‘A striking thing for me was the fact that the artists managed to operate with all these camera crews and us wandering about and being asked to say what they were doing. I couldn’t do that in a million years and still produce an interesting result. For those that fell by the wayside, it was upsetting. It was sad to lose people and I think we lost artists who were real artists, but it didn’t go right for them on the day.

‘But that’s what it’s really like for professional artists. I’ve had works rejected. And I’ve known people whom I’ve encouraged to enter work into the Royal Society of Portrait Painters’ Open Exhibition who have been devastated because it didn’t get in, but these things happen. What this competition does show is that you just have to get over the disappointment because it’s not the end of the world; there’s another day, another jury, another opportunity.

Keep your identity

One of the qualities Daphne most admired about the BBC1 contestants was their ability to retain their individuality: ‘All managed to keep their own identity. I think that’s important. There isn’t a right or a wrong way of doing something. If we asked them to do something specific then they had to deal with that particular challenge and there was a right and wrong way to some degree, but each artist’s way of getting it right would be different from another.’

Based on a similar format to The Great British Bake Off, The Big Painting Challenge naturally invites comparison. However, for Daphne, ‘Unlike The Great British Bake Off in which you know a cake has risen or it hasn’t, and it tastes good or it doesn’t if you follow the recipe, I don’t see painting in any way as similar. You can have a recipe for making a masterpiece cake, but there isn’t a recipe for making a masterpiece painting. Great works of art are as different from each other as could be. And the artists in the competition were so different, each with their own individual style and approach.

‘There was something to admire about everybody’s work on the programme. They were selected from an initial entry of nearly 6,000 amateur artists so they’d all got ability in one way or another. And I was able to admire work I would have said was decorative, which isn’t my thing particularly, but which had terrific joie de vivre. That’s really what we were looking for, work that was good of its kind.’

All the contestants were amateurs, but did Daphne think any of them would be able to look forward to a future as a professional artist and give up their ‘day job’? ‘The criteria the BBC used for judging whether someone was an amateur really relied on their income; if they had any income from their art it had to be a very small proportion. And yes, I would think some of the contestants could look forward to a professional career. I certainly hope some of them do. Given the right conditions most of them could make a living, some of them on their local art scene. I’ve known quite a few people have secondary careers as professional artists after retiring from their main job as architects, or similar related professions. So there are different ways of being a professional artist. They may not suddenly get work into the permanent collection of the Tate, but then under the current regime, neither will I!’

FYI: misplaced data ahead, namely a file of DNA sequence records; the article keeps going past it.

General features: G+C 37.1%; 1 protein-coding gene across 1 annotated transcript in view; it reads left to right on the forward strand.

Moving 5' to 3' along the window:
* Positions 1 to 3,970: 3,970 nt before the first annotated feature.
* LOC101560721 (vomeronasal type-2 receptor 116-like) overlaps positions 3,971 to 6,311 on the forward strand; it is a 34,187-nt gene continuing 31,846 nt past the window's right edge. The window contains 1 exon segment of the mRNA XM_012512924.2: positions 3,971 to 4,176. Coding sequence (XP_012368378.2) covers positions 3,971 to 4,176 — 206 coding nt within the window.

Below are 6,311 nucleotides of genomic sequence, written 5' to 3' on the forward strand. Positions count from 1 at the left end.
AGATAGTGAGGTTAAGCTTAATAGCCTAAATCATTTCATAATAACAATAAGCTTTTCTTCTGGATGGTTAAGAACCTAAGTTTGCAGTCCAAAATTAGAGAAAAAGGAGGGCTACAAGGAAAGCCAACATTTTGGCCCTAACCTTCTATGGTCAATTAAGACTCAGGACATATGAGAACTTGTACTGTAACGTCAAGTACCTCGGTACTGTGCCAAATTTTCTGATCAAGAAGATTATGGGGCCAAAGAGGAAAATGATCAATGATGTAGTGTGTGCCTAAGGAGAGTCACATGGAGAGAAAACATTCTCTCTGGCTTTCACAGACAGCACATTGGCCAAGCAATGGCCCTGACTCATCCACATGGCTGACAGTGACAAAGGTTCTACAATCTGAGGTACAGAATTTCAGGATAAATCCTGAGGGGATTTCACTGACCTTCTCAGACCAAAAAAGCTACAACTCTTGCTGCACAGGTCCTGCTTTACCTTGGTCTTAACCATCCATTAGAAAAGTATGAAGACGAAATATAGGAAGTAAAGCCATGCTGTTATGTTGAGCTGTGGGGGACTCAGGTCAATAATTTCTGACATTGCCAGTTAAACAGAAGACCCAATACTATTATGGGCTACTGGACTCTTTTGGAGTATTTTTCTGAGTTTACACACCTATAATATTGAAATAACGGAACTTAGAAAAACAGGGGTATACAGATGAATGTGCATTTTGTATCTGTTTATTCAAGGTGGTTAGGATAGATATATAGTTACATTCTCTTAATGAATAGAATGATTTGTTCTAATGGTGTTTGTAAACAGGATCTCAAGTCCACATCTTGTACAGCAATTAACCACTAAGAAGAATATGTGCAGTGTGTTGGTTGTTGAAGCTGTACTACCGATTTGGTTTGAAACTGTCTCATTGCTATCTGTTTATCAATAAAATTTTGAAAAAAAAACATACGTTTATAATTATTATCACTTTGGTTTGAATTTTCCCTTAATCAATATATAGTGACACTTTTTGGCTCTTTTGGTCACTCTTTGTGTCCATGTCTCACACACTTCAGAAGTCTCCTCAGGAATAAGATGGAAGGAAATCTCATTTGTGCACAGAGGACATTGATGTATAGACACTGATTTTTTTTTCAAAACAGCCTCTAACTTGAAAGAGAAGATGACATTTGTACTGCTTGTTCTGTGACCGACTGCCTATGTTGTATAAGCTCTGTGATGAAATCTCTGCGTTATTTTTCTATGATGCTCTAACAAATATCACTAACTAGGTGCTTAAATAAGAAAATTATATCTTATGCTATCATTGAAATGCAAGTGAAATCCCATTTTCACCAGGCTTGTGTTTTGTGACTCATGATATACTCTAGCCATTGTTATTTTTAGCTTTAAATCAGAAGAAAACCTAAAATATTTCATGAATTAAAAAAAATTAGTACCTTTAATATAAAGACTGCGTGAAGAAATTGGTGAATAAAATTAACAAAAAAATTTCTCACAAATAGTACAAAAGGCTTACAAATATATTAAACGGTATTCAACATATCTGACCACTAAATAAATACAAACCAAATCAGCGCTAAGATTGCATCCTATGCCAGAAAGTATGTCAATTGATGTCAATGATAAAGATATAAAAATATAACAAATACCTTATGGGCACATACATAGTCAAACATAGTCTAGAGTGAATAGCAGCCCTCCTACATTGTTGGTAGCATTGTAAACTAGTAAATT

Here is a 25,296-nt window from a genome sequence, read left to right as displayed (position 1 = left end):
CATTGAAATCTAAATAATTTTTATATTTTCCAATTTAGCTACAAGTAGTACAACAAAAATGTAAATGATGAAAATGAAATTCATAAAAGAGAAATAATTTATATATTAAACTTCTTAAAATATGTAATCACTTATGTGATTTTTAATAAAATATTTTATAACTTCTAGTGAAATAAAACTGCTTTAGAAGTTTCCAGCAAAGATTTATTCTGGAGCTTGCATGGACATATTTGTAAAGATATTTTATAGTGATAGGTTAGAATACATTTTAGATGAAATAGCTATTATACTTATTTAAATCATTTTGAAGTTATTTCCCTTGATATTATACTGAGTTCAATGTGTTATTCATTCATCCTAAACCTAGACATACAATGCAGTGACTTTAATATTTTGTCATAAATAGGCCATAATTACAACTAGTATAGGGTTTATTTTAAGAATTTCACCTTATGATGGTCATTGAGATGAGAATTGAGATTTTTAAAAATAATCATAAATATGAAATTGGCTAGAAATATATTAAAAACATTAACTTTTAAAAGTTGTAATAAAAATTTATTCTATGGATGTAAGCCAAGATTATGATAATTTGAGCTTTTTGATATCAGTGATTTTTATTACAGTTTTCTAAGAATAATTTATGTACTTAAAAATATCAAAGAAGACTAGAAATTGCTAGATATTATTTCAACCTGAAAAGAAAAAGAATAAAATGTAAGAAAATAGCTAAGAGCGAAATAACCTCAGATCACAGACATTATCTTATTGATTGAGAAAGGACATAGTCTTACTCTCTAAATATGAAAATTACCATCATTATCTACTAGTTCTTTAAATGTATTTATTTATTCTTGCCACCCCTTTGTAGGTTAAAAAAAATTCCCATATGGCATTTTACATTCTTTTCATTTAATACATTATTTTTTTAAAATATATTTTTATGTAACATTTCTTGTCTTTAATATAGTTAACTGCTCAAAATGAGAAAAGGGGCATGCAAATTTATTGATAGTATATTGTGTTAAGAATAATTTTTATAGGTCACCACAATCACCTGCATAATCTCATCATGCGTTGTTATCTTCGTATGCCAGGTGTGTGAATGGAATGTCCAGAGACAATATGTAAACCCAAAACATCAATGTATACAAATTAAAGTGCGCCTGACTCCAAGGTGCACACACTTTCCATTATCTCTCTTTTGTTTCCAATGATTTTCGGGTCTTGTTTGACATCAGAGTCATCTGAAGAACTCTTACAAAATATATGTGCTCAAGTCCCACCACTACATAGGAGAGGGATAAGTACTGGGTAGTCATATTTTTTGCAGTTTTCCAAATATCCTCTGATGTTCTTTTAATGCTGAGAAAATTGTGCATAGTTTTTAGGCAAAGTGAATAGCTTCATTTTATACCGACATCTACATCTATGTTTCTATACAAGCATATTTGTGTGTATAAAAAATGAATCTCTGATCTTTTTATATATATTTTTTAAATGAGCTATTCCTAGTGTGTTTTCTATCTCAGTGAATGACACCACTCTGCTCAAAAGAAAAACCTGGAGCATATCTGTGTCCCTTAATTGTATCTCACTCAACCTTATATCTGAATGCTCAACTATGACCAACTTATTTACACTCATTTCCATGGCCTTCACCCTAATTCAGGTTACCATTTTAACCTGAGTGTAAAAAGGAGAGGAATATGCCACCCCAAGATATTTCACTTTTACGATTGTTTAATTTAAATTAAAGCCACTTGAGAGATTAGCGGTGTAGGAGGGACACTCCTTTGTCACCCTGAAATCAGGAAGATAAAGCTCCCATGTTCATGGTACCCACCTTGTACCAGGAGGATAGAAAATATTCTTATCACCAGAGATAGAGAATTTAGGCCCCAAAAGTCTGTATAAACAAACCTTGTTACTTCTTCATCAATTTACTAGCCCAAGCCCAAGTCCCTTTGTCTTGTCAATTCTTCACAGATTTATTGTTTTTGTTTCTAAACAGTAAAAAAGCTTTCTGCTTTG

What affect will the programme have on Daphne’s career?

‘I think the producers think I’ll be the equivalent of Mary Berry in the art world but I don’t agree because painting isn’t like cooking. I guess a lot of viewers will suddenly know who I am, but I can’t see it’s going to make them rush to buy paintings, and it might put off some of the academics from whom I get a lot of portrait commissions. They may not want to be painted by someone who has appeared on a popular TV art programme!’

In some ways, though, the series has helped to reinforce Daphne’s desire to paint more English landscapes, ‘I know I’ve only got a tiny bit of it and I may just have fallen logs in my own backyard, but they’re English logs and English vegetation in English light and I’m only just about ready to cope with painting landscapes in England. I could paint Spain because it’s dry, sunny and the vegetation doesn’t change very much. I could spend a month on the same view in consistent conditions, which is quite a long time to work on a composition. England by contrast is so changeable. The vegetation springs up, dies down, it all waves about, it gets wet, and it makes you look at Constable with greater admiration. I don’t like working away from the subject so I’d like to try and get all that in a painting in situ. I just hope I’ve got enough experience of painting change. My understanding that it’s all about painting change is ahead of my ability to do it unfortunately, but that’s what’s interesting about doing it, it’s what draws you onto the next painting; it’s what keeps you going.’

Ash Trees in High Summer, oil on birch plywood, (152.5x183cm)
Ash Trees in High Summer, oil on birch plywood, (152.5x183cm)

‘These are the trees I that can see from my studio window, although I painted it sitting outside by the gate. I started with a slightly grey ground, washed on. During the painting I realised I needed an extra little bit, hence the combination of two further panels. I started it last year and then didn’t get the right conditions; working from life always takes a long time. But I wouldn’t even contemplate working from photographs. I used a lot of cerulean in this painting, and Mars violet.’